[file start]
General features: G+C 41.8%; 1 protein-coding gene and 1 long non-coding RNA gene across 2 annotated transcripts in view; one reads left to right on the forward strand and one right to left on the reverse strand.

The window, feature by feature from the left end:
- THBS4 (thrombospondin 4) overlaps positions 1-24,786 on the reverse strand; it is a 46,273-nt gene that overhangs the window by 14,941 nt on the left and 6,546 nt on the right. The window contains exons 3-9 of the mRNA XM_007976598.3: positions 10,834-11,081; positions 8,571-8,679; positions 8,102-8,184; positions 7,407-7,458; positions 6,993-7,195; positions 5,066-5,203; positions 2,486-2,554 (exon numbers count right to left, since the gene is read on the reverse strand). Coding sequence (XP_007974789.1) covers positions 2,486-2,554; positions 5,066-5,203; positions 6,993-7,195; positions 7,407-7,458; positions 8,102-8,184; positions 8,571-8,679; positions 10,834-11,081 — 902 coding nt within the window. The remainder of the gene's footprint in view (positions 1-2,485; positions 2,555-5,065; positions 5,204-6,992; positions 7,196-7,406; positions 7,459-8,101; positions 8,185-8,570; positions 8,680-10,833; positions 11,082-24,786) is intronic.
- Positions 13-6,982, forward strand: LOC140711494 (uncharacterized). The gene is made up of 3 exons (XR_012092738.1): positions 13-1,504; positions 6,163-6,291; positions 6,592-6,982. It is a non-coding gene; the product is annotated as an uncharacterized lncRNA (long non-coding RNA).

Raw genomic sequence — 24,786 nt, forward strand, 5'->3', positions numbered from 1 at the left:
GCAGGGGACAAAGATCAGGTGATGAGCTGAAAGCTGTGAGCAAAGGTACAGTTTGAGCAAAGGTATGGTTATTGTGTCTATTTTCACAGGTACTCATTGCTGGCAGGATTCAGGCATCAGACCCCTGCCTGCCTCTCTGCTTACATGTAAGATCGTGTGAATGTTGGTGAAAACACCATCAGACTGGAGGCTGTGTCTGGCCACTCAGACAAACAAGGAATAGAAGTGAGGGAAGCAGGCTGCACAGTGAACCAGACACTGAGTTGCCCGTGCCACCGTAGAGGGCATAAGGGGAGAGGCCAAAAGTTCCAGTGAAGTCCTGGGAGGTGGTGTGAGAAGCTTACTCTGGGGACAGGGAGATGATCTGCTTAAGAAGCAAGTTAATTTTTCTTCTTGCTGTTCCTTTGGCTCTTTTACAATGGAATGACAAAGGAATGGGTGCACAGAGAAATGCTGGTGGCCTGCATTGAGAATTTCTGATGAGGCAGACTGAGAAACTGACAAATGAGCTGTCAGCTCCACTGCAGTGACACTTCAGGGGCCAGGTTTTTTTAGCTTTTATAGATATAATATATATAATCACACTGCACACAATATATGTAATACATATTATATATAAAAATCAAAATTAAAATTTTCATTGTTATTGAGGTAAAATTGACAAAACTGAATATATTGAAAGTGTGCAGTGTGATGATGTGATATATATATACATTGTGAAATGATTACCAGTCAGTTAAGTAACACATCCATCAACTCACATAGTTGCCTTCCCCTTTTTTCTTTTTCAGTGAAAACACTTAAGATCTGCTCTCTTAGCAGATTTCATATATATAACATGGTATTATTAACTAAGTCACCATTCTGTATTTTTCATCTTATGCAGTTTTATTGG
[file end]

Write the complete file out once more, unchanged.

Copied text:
General features: G+C 41.8%; 1 protein-coding gene and 1 long non-coding RNA gene across 2 annotated transcripts in view; one reads left to right on the forward strand and one right to left on the reverse strand.

The window, feature by feature from the left end:
- THBS4 (thrombospondin 4) overlaps positions 1-24,786 on the reverse strand; it is a 46,273-nt gene that overhangs the window by 14,941 nt on the left and 6,546 nt on the right. The window contains exons 3-9 of the mRNA XM_007976598.3: positions 10,834-11,081; positions 8,571-8,679; positions 8,102-8,184; positions 7,407-7,458; positions 6,993-7,195; positions 5,066-5,203; positions 2,486-2,554 (exon numbers count right to left, since the gene is read on the reverse strand). Coding sequence (XP_007974789.1) covers positions 2,486-2,554; positions 5,066-5,203; positions 6,993-7,195; positions 7,407-7,458; positions 8,102-8,184; positions 8,571-8,679; positions 10,834-11,081 — 902 coding nt within the window. The remainder of the gene's footprint in view (positions 1-2,485; positions 2,555-5,065; positions 5,204-6,992; positions 7,196-7,406; positions 7,459-8,101; positions 8,185-8,570; positions 8,680-10,833; positions 11,082-24,786) is intronic.
- Positions 13-6,982, forward strand: LOC140711494 (uncharacterized). The gene is made up of 3 exons (XR_012092738.1): positions 13-1,504; positions 6,163-6,291; positions 6,592-6,982. It is a non-coding gene; the product is annotated as an uncharacterized lncRNA (long non-coding RNA).

Raw genomic sequence — 24,786 nt, forward strand, 5'->3', positions numbered from 1 at the left:
GCAGGGGACAAAGATCAGGTGATGAGCTGAAAGCTGTGAGCAAAGGTACAGTTTGAGCAAAGGTATGGTTATTGTGTCTATTTTCACAGGTACTCATTGCTGGCAGGATTCAGGCATCAGACCCCTGCCTGCCTCTCTGCTTACATGTAAGATCGTGTGAATGTTGGTGAAAACACCATCAGACTGGAGGCTGTGTCTGGCCACTCAGACAAACAAGGAATAGAAGTGAGGGAAGCAGGCTGCACAGTGAACCAGACACTGAGTTGCCCGTGCCACCGTAGAGGGCATAAGGGGAGAGGCCAAAAGTTCCAGTGAAGTCCTGGGAGGTGGTGTGAGAAGCTTACTCTGGGGACAGGGAGATGATCTGCTTAAGAAGCAAGTTAATTTTTCTTCTTGCTGTTCCTTTGGCTCTTTTACAATGGAATGACAAAGGAATGGGTGCACAGAGAAATGCTGGTGGCCTGCATTGAGAATTTCTGATGAGGCAGACTGAGAAACTGACAAATGAGCTGTCAGCTCCACTGCAGTGACACTTCAGGGGCCAGGTTTTTTTAGCTTTTATAGATATAATATATATAATCACACTGCACACAATATATGTAATACATATTATATATAAAAATCAAAATTAAAATTTTCATTGTTATTGAGGTAAAATTGACAAAACTGAATATATTGAAAGTGTGCAGTGTGATGATGTGATATATATATACATTGTGAAATGATTACCAGTCAGTTAAGTAACACATCCATCAACTCACATAGTTGCCTTCCCCTTTTTTCTTTTTCAGTGAAAACACTTAAGATCTGCTCTCTTAGCAGATTTCATATATATAACATGGTATTATTAACTAAGTCACCATTCTGTATTTTTCATCTTATGCAGTTTTATTGG